director Luis Buñuel
When you think about a Luis Buñuel film, if you aren’t thinking about ants crawling out of a hand or an eyeball getting sliced with a razorblade, you are perhaps thinking about a dinner party at which all the guests are stuck and can’t leave. And if that is what you are thinking of, then you are thinking of his 1962 film, The Exterminating Angel.
A group of bourgeois rich folk gather at a luxurious mansion for an after Opera dinner party only to find that once in the living room, none of them can leave. Nothing bars their way out, but they cannot move beyond the doorway of the room. They become trapped there for days and weeks. And just as they cannot leave, the outside world cannot set foot on the premises.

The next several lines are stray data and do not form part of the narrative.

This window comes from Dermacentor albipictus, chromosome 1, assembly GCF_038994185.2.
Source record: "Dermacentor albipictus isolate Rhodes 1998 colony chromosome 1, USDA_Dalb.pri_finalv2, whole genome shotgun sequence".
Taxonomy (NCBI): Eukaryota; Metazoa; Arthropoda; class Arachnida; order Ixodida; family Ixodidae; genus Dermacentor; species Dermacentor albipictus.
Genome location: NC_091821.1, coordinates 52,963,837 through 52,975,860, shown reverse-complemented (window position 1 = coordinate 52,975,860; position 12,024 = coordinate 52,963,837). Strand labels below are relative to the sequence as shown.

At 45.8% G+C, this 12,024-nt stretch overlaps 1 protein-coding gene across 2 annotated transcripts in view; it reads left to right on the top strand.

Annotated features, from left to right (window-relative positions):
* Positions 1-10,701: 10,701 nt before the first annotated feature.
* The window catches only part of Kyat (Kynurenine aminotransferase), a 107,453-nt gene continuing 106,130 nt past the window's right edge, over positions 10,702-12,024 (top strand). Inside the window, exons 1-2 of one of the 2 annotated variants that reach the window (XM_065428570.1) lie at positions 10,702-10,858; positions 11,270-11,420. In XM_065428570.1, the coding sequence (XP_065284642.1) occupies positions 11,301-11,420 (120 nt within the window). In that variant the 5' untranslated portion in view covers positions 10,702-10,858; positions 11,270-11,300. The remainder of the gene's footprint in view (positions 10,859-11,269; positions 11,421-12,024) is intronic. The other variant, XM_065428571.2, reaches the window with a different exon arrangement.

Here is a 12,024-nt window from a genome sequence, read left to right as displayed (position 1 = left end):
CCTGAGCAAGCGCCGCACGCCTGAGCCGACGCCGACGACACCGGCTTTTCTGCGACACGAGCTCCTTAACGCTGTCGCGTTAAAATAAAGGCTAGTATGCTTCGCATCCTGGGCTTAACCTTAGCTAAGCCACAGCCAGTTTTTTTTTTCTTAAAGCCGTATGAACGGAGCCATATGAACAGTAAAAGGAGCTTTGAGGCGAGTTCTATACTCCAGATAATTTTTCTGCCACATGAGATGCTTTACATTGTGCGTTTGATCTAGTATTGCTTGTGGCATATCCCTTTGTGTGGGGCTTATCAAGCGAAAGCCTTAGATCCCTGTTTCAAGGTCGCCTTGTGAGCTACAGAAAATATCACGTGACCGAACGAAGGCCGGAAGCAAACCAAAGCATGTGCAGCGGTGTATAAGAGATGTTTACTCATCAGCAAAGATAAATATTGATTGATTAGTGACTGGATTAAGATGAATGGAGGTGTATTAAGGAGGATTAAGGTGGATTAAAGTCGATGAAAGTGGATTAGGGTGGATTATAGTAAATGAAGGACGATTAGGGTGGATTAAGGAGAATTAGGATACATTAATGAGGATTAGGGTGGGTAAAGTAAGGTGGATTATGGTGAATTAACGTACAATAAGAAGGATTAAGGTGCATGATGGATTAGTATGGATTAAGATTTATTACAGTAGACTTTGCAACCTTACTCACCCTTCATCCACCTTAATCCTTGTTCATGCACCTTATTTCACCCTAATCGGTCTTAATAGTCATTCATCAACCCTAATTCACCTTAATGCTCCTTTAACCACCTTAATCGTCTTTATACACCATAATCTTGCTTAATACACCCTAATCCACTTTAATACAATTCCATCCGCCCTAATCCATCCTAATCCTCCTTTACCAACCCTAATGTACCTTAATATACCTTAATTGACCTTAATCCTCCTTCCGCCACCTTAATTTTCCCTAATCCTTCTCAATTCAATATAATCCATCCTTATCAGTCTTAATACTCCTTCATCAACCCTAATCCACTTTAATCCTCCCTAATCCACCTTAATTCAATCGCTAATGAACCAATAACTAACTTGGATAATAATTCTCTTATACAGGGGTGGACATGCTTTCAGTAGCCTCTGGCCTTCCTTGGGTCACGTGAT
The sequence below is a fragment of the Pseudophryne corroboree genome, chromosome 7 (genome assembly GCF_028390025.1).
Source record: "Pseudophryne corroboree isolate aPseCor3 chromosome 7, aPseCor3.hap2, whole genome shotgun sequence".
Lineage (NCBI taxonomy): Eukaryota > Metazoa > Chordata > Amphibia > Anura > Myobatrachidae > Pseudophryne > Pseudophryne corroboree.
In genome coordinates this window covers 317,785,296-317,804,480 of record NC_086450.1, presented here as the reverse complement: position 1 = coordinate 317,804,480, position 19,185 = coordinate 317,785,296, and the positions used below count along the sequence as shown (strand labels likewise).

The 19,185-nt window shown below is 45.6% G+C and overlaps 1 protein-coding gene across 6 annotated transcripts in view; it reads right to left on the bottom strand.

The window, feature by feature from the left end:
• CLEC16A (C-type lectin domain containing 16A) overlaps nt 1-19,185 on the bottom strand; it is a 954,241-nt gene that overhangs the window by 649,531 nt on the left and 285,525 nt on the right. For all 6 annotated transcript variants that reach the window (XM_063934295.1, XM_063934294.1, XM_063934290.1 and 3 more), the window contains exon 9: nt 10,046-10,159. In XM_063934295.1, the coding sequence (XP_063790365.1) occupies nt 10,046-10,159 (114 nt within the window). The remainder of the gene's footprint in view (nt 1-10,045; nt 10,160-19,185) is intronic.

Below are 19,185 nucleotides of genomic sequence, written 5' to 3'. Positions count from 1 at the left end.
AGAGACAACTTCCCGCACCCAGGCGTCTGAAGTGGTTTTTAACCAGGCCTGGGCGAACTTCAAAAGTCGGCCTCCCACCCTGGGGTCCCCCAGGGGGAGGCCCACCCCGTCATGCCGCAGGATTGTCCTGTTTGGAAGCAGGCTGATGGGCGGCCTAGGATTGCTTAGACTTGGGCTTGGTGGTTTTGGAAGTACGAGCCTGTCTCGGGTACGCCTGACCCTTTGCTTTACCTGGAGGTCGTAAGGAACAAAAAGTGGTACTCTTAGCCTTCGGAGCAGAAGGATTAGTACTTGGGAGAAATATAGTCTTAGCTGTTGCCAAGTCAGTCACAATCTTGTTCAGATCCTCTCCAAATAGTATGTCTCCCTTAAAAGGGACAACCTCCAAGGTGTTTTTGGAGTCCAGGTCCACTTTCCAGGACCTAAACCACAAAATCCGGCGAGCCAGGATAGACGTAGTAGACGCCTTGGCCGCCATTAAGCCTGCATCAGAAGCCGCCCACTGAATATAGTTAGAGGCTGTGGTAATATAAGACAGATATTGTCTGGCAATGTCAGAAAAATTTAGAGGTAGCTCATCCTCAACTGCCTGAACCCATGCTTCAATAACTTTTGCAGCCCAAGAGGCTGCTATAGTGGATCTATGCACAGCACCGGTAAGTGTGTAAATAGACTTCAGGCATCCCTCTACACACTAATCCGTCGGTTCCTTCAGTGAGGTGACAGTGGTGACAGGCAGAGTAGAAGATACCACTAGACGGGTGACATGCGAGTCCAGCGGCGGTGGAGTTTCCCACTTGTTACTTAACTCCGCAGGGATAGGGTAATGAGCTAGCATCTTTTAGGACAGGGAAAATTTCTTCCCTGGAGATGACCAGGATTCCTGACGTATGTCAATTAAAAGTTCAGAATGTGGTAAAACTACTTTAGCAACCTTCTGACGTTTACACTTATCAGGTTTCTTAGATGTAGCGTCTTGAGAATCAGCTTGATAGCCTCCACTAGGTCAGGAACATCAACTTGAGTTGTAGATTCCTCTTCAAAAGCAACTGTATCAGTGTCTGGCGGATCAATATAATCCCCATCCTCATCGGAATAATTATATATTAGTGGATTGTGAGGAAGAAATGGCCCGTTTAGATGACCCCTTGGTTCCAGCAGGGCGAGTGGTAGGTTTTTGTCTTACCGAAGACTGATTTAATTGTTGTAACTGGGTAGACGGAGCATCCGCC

It’s classic Modernist absurdism at its best.
There is no reason, or maybe a small trigger of a social faux pas triggers what leads to an utter breakdown of society. It brings to mind the Jean-Paul Sartre quote that “hell is other people.” It certainly is being stuck with them.
Like Viridiana (1961) before it, it’s black humor surrealism. Buñuel’s finest, sharpest, strangest work. At least that I’ve seen so far. Brilliant.